Cottonshope Volcanic Formation

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Cottonshope Volcanic Formation (COVO), Carboniferous, Midland Valley of Scotland[edit]

Cottonshope Volcanic Formation is part of the Inverclyde Group

Name[edit]

Previously known as the Cottonshope Lavas (Taylor et al., 1971[1]).

Lithology[edit]

Basalt lavas, olivine-phyric, tholeiitic; several sheets of intensely fractured, dark blue-grey basalt, each passing up into highly amygdaloidal, scoriaceous and pillow-like tops which contain infills of overlying sedimentary rock. The upper part of formation is intercalated with dark grey and greenish grey sandstone and argillaceous dolostone (‘cementstone’) of the overlying Ballagan Formation.

Stratotype[edit]

The type section is Cottonshope Head Quarry and adjacent Cottonshope Burn, Upper Redesdale, Northumberland (NT 803 058) (see Millward in Stephenson, et al., 2003[2]; Miller, 1887[3]; Tomkeieff, 1931[4]; Taylor et al., 1971[1]). Here the volcanic succession comprises three sheets of basalt. The lowest one is 12 m thick and has an undulating pillow-like to ‘slaggy’, scoriaceous top with sedimentary infills. This is overlain by a 6 m-thick vesicular basalt. The uppermost basalt, also 6 m thick, is separated from the underlying ones by 6 m of bedded mudstones, flaggy sandstones and ‘cementstones’ (Millward in Stephenson, et al. (2003, p..136)[2].

Lower and upper boundaries[edit]

The lower boundary is taken at the broadly conformable base of the lowest basalt sheet that sharply overlies a sequence of red and grey flaggy sandstones with ochreous brown spots, interbedded with purple, red, lilac and green mudstone containing ochreous concretions, and thin concretionary carbonate (‘cornstone’) beds (the Lower Freestone Beds of Taylor et al., 1971[1]). This is possibly part of the Kinnesswood Formation.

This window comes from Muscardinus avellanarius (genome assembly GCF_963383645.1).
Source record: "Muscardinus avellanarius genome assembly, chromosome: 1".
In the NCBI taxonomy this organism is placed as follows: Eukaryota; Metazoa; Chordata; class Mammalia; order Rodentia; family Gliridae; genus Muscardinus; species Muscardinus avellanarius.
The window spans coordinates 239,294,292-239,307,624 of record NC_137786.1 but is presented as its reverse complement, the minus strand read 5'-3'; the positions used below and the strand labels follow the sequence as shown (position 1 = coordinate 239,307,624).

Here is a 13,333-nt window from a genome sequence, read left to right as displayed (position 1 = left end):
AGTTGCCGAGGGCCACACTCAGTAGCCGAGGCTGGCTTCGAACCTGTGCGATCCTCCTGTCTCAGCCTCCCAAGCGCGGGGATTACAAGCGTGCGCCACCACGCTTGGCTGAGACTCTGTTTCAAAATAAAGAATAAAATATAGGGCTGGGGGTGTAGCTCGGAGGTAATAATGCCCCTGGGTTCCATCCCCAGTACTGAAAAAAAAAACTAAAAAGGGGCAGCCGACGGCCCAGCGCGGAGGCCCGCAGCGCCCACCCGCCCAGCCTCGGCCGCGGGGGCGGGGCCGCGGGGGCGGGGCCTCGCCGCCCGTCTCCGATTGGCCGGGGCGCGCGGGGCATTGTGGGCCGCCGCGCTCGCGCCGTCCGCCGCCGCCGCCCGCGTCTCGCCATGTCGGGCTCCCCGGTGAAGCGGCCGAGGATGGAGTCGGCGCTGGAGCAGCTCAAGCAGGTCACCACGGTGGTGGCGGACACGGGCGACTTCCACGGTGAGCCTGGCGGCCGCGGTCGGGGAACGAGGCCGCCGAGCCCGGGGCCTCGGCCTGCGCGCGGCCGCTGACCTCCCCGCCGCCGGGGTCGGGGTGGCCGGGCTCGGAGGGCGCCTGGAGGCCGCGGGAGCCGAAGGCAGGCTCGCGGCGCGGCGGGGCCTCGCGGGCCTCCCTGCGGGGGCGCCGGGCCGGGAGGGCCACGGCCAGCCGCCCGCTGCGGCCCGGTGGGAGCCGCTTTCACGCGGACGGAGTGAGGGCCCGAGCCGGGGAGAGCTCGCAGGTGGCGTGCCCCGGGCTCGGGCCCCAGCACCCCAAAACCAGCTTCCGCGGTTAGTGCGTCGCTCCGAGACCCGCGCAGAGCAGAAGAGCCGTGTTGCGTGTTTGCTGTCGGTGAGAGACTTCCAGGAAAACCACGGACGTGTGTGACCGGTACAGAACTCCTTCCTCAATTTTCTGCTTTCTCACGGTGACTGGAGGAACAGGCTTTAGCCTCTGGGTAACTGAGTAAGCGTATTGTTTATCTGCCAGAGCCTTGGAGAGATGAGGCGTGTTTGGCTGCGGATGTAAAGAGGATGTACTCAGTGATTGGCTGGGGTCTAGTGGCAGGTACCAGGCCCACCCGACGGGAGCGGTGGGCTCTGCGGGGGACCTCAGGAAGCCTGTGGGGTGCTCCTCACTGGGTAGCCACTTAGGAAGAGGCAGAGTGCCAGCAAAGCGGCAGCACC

The upper boundary of the formation is taken at the base of the overlying interbedded sandstone, mudstone and argillaceous dolostone sequence of the Ballagan Formation (formerly the Cementstone Group). The upper contact is intercalated.

Thickness[edit]

Up to 24 m.

Distribution and regional correlation[edit]

South-west flanks of the Cheviot Block: exposed in Cottonshope Burn, Spithope Burn, Hungry Law, and between the Bareinghope Burn and the Chattlehope Burn, Northumberland.

Age[edit]

Tournaisian.

References[edit]

  1. 1.0 1.1 1.2 Taylor, B J, Burgess, I C, Land, D H, Mills, D A C, Smith, D B, and Warren, P T.1971.British regional geology: northern England (4th edition). (London: HMSO for Institute of Geological Sciences.)
  2. 2.0 2.1 Stephenson, D, Loughlin, S C, Millward, D, Waters, C N, and Williamson, I T.2003.Carboniferous and Permian Igneous Rocks of Great Britain North of the Variscan Front.Geological Conservation Review Series, No. 27. (Peterborough: Joint Nature Conservation Committee.)
  3. Miller, H.1887.The geology of the country around Otterburn and Elsdon.Memoir of the Geological Survey of Great Britain, Sheet 8 (England and Wales)
  4. Tomkeieff, S.1931.Lower Carboniferous igneous rocks.Proceedings of the Geologists’ Association, Vol. 42, 259–261.